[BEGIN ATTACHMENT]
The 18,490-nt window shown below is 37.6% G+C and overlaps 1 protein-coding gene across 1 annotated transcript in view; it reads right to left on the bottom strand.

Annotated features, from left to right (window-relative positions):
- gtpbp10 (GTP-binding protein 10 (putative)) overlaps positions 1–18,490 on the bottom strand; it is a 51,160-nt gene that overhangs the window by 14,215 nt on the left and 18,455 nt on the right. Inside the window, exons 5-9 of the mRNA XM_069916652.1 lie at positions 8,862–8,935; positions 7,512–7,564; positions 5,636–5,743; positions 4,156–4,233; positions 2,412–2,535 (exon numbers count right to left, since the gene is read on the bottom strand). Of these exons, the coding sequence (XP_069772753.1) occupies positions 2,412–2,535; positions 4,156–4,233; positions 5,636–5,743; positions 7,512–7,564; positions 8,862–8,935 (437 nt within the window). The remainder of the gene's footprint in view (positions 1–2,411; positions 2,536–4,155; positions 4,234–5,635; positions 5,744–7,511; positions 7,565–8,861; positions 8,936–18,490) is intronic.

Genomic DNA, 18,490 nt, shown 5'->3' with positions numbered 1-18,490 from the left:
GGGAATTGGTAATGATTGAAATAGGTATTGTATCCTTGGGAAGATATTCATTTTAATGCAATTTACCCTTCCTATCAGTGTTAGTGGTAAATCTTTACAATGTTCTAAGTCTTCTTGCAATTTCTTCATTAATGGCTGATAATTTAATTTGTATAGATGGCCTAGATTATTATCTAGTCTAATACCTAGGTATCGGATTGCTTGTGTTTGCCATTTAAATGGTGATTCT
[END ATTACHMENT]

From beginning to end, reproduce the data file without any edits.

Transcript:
The 18,490-nt window shown below is 37.6% G+C and overlaps 1 protein-coding gene across 1 annotated transcript in view; it reads right to left on the bottom strand.

Annotated features, from left to right (window-relative positions):
- gtpbp10 (GTP-binding protein 10 (putative)) overlaps positions 1–18,490 on the bottom strand; it is a 51,160-nt gene that overhangs the window by 14,215 nt on the left and 18,455 nt on the right. Inside the window, exons 5-9 of the mRNA XM_069916652.1 lie at positions 8,862–8,935; positions 7,512–7,564; positions 5,636–5,743; positions 4,156–4,233; positions 2,412–2,535 (exon numbers count right to left, since the gene is read on the bottom strand). Of these exons, the coding sequence (XP_069772753.1) occupies positions 2,412–2,535; positions 4,156–4,233; positions 5,636–5,743; positions 7,512–7,564; positions 8,862–8,935 (437 nt within the window). The remainder of the gene's footprint in view (positions 1–2,411; positions 2,536–4,155; positions 4,234–5,635; positions 5,744–7,511; positions 7,565–8,861; positions 8,936–18,490) is intronic.

Genomic DNA, 18,490 nt, shown 5'->3' with positions numbered 1-18,490 from the left:
GGGAATTGGTAATGATTGAAATAGGTATTGTATCCTTGGGAAGATATTCATTTTAATGCAATTTACCCTTCCTATCAGTGTTAGTGGTAAATCTTTACAATGTTCTAAGTCTTCTTGCAATTTCTTCATTAATGGCTGATAATTTAATTTGTATAGATGGCCTAGATTATTATCTAGTCTAATACCTAGGTATCGGATTGCTTGTGTTTGCCATTTAAATGGTGATTCT